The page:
Numerical-experimental modelling of local scouring downstream of protected bridges in alluvial river beds.

Beatriz Nacher-Rodriguez, Francisco J. Vallés-Morán, Ángel Balaguer-Beser, Mayte Capilla

Tuesday 30 june 2015

14:35 - 14:50h at Mississippi (level 1)

Themes: (T) Sediment management and morphodynamics, (ST) Sediment transport mechanisms and modelling

Parallel session: 6A. Sediment - Erosion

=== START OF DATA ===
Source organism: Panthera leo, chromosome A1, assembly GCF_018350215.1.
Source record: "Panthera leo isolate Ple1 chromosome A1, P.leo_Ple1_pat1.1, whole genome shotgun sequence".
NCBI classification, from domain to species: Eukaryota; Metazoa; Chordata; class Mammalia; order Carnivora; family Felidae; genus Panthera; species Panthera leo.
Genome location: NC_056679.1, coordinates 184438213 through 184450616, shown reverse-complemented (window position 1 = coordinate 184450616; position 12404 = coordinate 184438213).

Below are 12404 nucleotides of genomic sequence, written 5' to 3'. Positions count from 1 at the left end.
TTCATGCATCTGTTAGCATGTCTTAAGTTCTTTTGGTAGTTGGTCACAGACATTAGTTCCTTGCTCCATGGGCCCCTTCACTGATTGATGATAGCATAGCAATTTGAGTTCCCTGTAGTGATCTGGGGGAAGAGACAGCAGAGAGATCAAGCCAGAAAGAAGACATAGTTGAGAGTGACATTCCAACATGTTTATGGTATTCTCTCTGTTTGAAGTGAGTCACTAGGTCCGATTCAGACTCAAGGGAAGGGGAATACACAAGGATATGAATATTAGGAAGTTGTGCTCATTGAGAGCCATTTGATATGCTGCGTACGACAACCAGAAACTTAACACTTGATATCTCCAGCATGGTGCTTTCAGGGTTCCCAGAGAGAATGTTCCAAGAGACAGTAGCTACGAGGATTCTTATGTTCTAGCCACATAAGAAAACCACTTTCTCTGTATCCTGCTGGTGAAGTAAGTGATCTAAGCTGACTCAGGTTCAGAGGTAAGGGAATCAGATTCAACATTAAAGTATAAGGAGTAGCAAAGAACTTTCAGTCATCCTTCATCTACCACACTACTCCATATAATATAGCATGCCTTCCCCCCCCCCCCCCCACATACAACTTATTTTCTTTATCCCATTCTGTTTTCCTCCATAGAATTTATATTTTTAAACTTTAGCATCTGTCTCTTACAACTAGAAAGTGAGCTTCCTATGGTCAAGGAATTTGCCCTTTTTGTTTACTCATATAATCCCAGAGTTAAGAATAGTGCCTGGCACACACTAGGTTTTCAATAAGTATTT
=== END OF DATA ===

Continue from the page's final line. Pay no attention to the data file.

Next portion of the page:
Local scouring due to flooding in the vicinity of structures in river basins is one of their main causes of failure. This fact has severe social and economic consequences, including loss of human life. Standard procedure to protect these structures is to place elements that are able to withstand the action of the flow, such as rip-rap or concrete slabs, which implies a change in the river bed rigidity. When it comes to the case of bridges, alongside the change in rigidity, contraction of the flow also occurs due to the narrowing and obstruction caused by piles and abutments. Combination of both phenomena results, in real cases, in scour holes downstream the protected area. Their dimensions can be large enough to affect foundations, and even may lead to the collapse of the structure. To study this phenomenon, a simplified case of the real problem has been analysed by means of laboratory experiments, carried out in a sand bed open channel. Different contraction ratios and flow characteristics are covered. The effect of the protection is assessed conducting the same experiments with and without a rigid, non-erodible element in the contracted area. When comparing both cases, it can be observed how the erosive mechanisms downstream the structure are significantly different. In those cases with a protected bed, scour holes are larger than those in the cases without rigid zone. Furthermore, it has been determined that, although shear stresses in this zone are not (theoretically) large enough for incipient motion of particles, important scour is actually being developed. This means that flow contraction altogether with a change in bed stiffness increases the vulnerability towards erosion of this material. Data obtained from this experimental campaign is used to calibrate a mobile-bed numerical model based on a high-order well-balanced finite volume scheme, which provides an accurate solution in the vicinity of the structure. This program, that models sediment transport by means of classic formulation, is capable of successfully simulate erosion due only to flow contraction. As future modifications, mathematical expressions that change the resistance to erosion of the material affected by the structure will be implemented, so the model will be able to represent erosion and deposition in cases of protected bridges.